Possible wreckage found off WA coast in search for MH370


AUTHORITIES in Western Australia are investigating whether apparent aircraft wreckage washed up at a beach in the south of the state may be from missing Malaysia Airlines flight MH370.

The Australian Transport Safety Bureau is investigating a piece of debris picked up in Augusta, about 320km south of Perth, this afternoon.

An ATSB spokesman has confirmed that the photographs of the debris were being passed on to Malaysian authorities and Boeing for analysis.

The debris was picked up and handed in at Busselton police station.

Submarines join search for MH370

Police officers photographed it and sent the images to the Australian Maritime Safety Authority, who forwarded them to ATSB.

ATSB chief commissioner Martin Dolan also played down the find.

“It’s sufficiently interesting for us to take a look at the photographs,” Mr Dolan told CNN.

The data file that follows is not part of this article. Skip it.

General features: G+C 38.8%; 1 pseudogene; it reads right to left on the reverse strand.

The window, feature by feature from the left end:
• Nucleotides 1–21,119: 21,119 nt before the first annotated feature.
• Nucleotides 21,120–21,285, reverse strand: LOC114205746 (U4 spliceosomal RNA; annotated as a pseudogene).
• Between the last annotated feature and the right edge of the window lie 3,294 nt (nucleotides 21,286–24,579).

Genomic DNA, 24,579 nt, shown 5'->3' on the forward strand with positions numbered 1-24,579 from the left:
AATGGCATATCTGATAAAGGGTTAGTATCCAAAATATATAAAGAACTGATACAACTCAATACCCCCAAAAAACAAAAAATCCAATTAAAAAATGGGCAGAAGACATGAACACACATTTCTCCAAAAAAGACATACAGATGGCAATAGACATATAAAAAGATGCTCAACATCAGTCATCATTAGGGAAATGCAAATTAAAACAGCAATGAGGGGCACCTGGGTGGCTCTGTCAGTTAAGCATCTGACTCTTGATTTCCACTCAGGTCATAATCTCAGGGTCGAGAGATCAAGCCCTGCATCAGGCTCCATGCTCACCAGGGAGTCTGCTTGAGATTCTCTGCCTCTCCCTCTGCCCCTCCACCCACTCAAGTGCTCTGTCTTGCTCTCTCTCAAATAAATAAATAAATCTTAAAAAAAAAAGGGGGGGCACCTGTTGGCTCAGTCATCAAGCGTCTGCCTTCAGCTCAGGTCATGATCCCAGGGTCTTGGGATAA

“The more we look at it, the less excited we get.”

He said the debris appeared to be sheet metal with rivets.

The debris is still at Busselton police station, but will be handed over to AMSA tonight.

Police said items of interest had been previously reported after washing up on a WA beach and had turned out to be unrelated to MH370, so it was important not to jump to conclusions.

A statement issued from the federal government’s Joint Agency Coordination Centre confirmed the finding.

The agency, led by Air Chief Marshal Angus Houston, is co-ordinating the Australian government’s support for the search for MH370.

“Western Australia Police have attended a report of material washed ashore 10 kilometres east of Augusta and have secured the material,” the JACC’s statement said.

“The Australian Transport Safety Bureau (ATSB) is examining the photographs of the material to determine whether further physical analysis is required and if there is any relevance to the search of missing flight MH370.

“The ATSB has also provided the photographs to the Malaysian investigation team.

“No further information is available at this time.”

source: theaustralian.com.au

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